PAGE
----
So now we knew for certain.  The rest camps were complete fiction.  We were to be used on the oft rumoured construction of a railway connecting Bankok with Rangoon.  In fact the line began just north of Bampong and followed the river Kwai Noi, through the Three Pagodas Pass to finish at Thambyuzzayat where it linked up with the existing line from Ye to Moulmein in Burma.  Remembering that the British had surveyed that route and abandoned the prospect as impossible because of the cost to human life involved in the fever and plague stricken mountains, it was difficult not to feel a little sick at heart.

We cleared trees and bamboo to a depth of one hundred yards, along the river, in the process we killed numerous venomous snakes and a variety of lizards.  They were cut up and cleaned, and at night roasted on a spit over a small fire.  Having cleared the area we were then sent into the jungle to collect bamboo. This grew  in huge vine entangled clumps, some up to sixty feet high.  Cutting it was a task made doubly unpleasant by protecting carpets of needle pointed spikes.  Lashed together by the tough jungle vines, the bamboo would remain upright even when the stem had been severed, when eventually by shinning up the centre of the clumps and hacking at the vines with a panga the stem were free to fall,  there was still the task of weaving the sixty foot long stems, nine inches in diameter and half full of water, through the tangled jungle undergrowth.  Having collected sufficient lengths we erected the framework of huts and laid the attap roof.  Slats of split bamboo on six feet wide benches down the sides of the hut, served as beds.

The Japanese quarters, cookhouse and stores had to be completed before we could start on our own huts which were two hundred feet long and twenty feet wide.  The latrines, ten feet wide were spanned by logs to stand on.  When the huts were just about finished the officers arrived to take up camp duties to relive us for work on a road to the river bank where supplies would be unloaded from barges.

Dad became Quartermaster and because of his irregular hours and duties, was allocated a berth at the end of the officers hut.  At this time I had become friendly with Robert George Roberts, Cpl. Royal Engineers (Robbie). He was an orphan and had run away from his guardian in Canada to join the army in England in 1930.  He changed his name from George Robert Shaw.  We spent most evenings with Dad and his friends, sometimes playing cards or chess.  Dad’s job took him in direct contact with Jap Officers and the interpreter and he hated it.  He would not learn a single unnecessary word of their language, and he was afraid that his absolute disgust of this ‘bearded wonder’ as he called him, would be to apparent.  We were not closely guarded, they knew there was no where to go.  All around us was uninhabited bamboo jungle, rugged mountains and swamp valleys.  It was devoid of food and teeming with fever ridden mosquitoes.  If one stayed near Siamese or Burmese villages, there were those waiting to murder you for your pants.  Shortly after Dad’s arrival I succumbed to a serious bout of Malaria.  The day passed in a haze of shivering, I could not get warm.  This attack took five days to expire which was longer than any of my previous bouts and left me feeling very weak and exhausted.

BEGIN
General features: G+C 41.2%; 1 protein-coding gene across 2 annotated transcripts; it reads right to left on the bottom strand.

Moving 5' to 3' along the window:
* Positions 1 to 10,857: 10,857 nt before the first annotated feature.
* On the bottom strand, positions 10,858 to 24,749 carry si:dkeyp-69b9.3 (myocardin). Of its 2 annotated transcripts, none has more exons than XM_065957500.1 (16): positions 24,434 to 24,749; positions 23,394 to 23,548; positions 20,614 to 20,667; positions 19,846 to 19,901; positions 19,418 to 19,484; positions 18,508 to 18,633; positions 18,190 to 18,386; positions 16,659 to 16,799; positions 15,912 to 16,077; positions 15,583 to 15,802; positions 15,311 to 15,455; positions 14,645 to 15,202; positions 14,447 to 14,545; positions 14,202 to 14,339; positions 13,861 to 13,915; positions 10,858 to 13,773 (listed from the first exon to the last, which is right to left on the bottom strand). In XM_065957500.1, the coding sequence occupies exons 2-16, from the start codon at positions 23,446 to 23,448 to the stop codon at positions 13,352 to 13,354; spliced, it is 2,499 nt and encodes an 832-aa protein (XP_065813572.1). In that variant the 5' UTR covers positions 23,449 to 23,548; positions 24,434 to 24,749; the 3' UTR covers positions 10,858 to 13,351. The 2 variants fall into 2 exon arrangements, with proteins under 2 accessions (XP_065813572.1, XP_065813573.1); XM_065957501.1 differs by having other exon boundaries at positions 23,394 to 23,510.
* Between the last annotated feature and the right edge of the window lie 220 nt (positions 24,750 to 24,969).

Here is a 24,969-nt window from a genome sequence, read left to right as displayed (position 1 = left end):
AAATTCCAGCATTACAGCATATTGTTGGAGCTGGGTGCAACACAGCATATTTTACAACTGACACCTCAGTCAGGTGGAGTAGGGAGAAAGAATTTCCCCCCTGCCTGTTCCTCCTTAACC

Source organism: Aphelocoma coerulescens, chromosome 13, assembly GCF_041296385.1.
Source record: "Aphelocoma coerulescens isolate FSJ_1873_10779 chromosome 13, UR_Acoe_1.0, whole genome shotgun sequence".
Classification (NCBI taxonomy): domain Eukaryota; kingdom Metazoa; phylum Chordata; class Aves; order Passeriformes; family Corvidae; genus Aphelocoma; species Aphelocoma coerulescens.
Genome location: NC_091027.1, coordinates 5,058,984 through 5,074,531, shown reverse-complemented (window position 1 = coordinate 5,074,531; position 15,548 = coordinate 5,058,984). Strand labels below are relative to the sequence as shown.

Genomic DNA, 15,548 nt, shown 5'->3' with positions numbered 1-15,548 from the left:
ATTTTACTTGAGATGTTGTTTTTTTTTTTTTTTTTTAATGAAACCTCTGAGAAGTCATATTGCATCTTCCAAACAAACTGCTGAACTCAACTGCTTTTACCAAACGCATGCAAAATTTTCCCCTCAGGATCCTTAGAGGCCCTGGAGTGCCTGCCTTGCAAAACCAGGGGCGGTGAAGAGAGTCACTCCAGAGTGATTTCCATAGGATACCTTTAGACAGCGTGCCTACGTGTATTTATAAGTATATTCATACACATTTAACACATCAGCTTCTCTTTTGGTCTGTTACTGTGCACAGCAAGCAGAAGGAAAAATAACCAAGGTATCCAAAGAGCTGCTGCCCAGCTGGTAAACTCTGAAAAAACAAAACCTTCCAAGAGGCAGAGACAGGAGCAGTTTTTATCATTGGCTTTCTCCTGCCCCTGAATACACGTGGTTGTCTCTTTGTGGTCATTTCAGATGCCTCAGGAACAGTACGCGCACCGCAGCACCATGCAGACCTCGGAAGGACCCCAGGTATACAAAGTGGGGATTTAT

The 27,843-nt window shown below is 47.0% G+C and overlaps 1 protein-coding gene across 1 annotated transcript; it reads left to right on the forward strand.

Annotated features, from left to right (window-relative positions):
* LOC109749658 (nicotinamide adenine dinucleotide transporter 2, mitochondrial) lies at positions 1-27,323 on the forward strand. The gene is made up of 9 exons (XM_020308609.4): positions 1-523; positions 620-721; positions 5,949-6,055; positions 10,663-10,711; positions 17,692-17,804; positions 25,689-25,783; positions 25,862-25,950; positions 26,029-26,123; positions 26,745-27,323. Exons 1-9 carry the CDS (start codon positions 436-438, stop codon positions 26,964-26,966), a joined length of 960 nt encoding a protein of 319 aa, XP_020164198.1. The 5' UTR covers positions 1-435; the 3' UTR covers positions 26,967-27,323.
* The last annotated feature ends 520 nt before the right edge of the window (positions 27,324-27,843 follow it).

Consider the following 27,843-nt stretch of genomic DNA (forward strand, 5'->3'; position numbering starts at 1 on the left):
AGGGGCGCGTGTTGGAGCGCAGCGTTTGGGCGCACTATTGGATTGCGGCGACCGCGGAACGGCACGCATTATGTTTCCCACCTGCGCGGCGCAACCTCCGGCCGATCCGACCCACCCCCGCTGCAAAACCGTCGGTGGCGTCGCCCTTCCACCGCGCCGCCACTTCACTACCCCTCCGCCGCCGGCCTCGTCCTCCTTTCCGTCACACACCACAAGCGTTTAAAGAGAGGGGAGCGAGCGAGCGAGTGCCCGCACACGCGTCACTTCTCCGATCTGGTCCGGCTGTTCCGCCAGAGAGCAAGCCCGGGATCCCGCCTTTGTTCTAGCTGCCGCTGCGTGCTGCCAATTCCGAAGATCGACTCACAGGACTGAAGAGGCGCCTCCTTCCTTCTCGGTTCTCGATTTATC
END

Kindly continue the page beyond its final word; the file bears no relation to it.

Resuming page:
It was not long before paper went completely out of our lives.  The most sorely missed was toilet paper and we had some difficulty in finding suitable substitutes.

I tore a bed sheet into small squares and asked it eked it out for some weeks. During this time, the shrubs and bushes within two hundred yards of the toilets had been completely denuded of layers.  Finally we resorted to the native method, using water from bamboo containers. I recall one moon - less night, I made my way carefully in the pitch blackness to the ‘bog’ and gingerly eased my feet along the two or three logs which served as foot supports. The silence was broken by the noise of splashing water and then an irate Scottish voice exclaiming “Oh ---- it, that’s all I needed”.  “What’s wrong Jock” I asked.  “I’ve been trying those bloody wog ideas.  I’ve got a handful of shit a boat full of water and I still haven’t washed me arse!” I smiled in the darkness, “Never mind Jock” I said, “I’m sure most of us have done the same thing”.  I washed myself and kept some water for Jock to clean himself.  Funny thing I never knew who he was.